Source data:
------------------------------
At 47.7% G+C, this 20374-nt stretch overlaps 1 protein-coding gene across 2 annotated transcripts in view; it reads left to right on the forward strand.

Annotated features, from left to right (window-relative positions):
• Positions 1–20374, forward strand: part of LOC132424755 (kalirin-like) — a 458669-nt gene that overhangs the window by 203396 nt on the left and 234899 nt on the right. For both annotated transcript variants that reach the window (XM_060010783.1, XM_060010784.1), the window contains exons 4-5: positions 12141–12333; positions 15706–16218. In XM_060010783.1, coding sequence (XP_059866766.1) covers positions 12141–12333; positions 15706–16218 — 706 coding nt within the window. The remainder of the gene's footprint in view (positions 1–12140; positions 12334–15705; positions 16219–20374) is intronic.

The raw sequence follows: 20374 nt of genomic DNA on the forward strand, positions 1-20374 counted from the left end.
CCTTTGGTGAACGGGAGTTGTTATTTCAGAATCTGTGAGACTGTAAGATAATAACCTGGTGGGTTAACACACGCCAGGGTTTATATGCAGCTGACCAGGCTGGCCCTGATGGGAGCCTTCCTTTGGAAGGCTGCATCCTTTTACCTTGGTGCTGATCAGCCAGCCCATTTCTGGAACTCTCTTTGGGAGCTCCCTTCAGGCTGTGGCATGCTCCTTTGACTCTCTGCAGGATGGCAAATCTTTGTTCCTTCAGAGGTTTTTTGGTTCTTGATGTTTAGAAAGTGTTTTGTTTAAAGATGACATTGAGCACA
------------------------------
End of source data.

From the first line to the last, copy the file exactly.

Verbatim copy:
At 47.7% G+C, this 20374-nt stretch overlaps 1 protein-coding gene across 2 annotated transcripts in view; it reads left to right on the forward strand.

Annotated features, from left to right (window-relative positions):
• Positions 1–20374, forward strand: part of LOC132424755 (kalirin-like) — a 458669-nt gene that overhangs the window by 203396 nt on the left and 234899 nt on the right. For both annotated transcript variants that reach the window (XM_060010783.1, XM_060010784.1), the window contains exons 4-5: positions 12141–12333; positions 15706–16218. In XM_060010783.1, coding sequence (XP_059866766.1) covers positions 12141–12333; positions 15706–16218 — 706 coding nt within the window. The remainder of the gene's footprint in view (positions 1–12140; positions 12334–15705; positions 16219–20374) is intronic.

The raw sequence follows: 20374 nt of genomic DNA on the forward strand, positions 1-20374 counted from the left end.
CCTTTGGTGAACGGGAGTTGTTATTTCAGAATCTGTGAGACTGTAAGATAATAACCTGGTGGGTTAACACACGCCAGGGTTTATATGCAGCTGACCAGGCTGGCCCTGATGGGAGCCTTCCTTTGGAAGGCTGCATCCTTTTACCTTGGTGCTGATCAGCCAGCCCATTTCTGGAACTCTCTTTGGGAGCTCCCTTCAGGCTGTGGCATGCTCCTTTGACTCTCTGCAGGATGGCAAATCTTTGTTCCTTCAGAGGTTTTTTGGTTCTTGATGTTTAGAAAGTGTTTTGTTTAAAGATGACATTGAGCACA